Credit Head Coach Jacque Vaughn for keeping this young team focused playing together rather disciplined and efficiently despite coaching one of the youngest teams in the NBA and finishing last season with one of the worst records in the league. In spite of just winning 23 games last season, the Magic still proved to be quite the competitive group only losing by an average of just five points per game winning five of twelve games by three points or less--seven of which went into overtime with Orlando taking two of them.  Statistically, this young and inexperienced team with little or no leadership to speak of managed to hold its own against the competition almost evenly matching them in field goal percentage, rebounds, and turnovers--whether they be committed by themselves or forced upon by others.   Certainly other teams who found themselves on the outside looking in and fell into the lottery could not boast that they did so kicking and scratching though 82 games as the Magic had over the past season, but sadly it does not look like Vaughn will be able to bring this team any further.  With the players that he currently he has at his disposal, it is very doubtful that in his third year, Vaughn will be able to pull this team out of the Eastern Conference's gutter which may result in him losing his job by season's end.

The team does not look as it will accomplish any more than it already has thanks to the host of questionable off season moves which would have even the most die hard Magic fan scratching his or her head in shock and disbelief.  First came the draft where the Magic used the fourth overall pick in the NBA draft to select a wiry, long athletic pogostick in Aaron Gordon who does not have a real defined position nor does he have skills polished enough to make an immediate impact in the league.  In a draft which boasted the most potential star talent in recent memory, the Magic pass up sure things in Marcus Smart, Doug McDermott, and Julius Randle, to pick up what many consider an unknown whose skill and talents do not separate himself from the rest of his teammates.  To make matters even more confusing, the Magic went out to spend up to 32$ for the next four years on Channing Frye--a 31 year old seven footer whose claim to fame is being a spot up three point shooter and nothing else--along with spending 4.5$ million on a washed up Ben Gordon, who was a pariah on the previous team he played for and can be considered by many as one of the worst free agent signings of all time.  For those that don't remember, Gordon has signed a near 60$ million deal five years ago with the +Detroit Pistons  after posting an All Star like performance in Chicago, only to completely crash and burn upon arriving then spent the next four or so years eating up the Pistons' cap space becoming a virtual dead weight on the team.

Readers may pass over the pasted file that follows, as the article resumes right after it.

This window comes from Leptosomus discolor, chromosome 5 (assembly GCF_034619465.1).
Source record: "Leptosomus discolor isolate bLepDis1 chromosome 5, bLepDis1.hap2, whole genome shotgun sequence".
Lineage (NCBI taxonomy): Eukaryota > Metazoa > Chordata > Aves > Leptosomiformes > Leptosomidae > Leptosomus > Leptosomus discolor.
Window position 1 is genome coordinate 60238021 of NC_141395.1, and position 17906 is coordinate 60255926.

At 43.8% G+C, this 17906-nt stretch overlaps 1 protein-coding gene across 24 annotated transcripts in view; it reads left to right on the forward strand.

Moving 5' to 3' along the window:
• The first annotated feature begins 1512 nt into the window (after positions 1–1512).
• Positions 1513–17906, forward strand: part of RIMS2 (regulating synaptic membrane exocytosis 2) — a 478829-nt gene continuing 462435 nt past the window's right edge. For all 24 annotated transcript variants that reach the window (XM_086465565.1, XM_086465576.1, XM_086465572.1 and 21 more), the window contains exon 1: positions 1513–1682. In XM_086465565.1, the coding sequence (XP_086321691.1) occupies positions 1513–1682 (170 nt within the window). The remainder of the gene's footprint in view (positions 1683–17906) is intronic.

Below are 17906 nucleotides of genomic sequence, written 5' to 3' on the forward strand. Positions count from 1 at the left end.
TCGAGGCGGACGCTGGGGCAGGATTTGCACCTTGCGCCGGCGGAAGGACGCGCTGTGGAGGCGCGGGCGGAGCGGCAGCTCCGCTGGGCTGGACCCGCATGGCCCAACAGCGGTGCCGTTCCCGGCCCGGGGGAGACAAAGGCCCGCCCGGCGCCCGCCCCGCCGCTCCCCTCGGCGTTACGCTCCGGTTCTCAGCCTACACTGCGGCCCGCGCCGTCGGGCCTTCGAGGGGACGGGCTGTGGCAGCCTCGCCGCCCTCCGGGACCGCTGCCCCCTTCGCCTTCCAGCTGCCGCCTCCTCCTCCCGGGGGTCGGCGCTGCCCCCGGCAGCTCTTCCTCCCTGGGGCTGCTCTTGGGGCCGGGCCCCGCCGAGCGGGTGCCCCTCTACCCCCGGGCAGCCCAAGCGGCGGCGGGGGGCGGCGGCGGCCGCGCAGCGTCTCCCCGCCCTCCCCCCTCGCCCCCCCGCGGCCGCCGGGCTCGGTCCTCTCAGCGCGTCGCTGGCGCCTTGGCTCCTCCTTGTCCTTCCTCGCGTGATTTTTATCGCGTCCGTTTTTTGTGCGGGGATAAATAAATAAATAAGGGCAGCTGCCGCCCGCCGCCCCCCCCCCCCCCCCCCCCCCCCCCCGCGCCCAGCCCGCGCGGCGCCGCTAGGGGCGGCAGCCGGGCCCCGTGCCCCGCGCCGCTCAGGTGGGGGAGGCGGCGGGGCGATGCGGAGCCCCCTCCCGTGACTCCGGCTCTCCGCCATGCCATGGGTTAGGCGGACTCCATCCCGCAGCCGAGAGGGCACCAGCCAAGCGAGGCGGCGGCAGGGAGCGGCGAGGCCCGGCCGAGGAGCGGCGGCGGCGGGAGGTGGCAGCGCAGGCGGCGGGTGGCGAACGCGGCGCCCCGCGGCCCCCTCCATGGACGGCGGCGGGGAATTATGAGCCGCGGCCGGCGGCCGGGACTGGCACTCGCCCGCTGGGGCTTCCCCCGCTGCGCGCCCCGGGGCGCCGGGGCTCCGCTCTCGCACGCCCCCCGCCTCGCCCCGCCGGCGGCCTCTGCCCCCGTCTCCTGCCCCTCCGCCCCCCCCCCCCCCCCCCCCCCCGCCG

Add the acquisitions of rusty old veteran spare parts in Luke Ridnour and Willie Green, one has to really question whether or not Orlando's front office has any real plan to bring this team back into playoff contention any time soon.  It is almost depressing to watch a team that had so much going for it at one point with all the trades and influx of young talent to find itself stuck in the mud spinning its tires going nowhere fast.  What was once a team that had plenty of promise for the future now looks like a disjointed mess with rusty and useless parts being thrown into a once efficiently running machine.  Now it is anyone's guess on what kind of team will come onto the court on opening tip-off with an overcrowded roster that has an unsavory blend of misguided youth mixed with a toxic veteran influence.  It will certainly not be the team which gave numerous of its opponents a run for their money the last couple of seasons--that's for sure--and thatwill be a shame because there is little if any sign that things will improve for the better.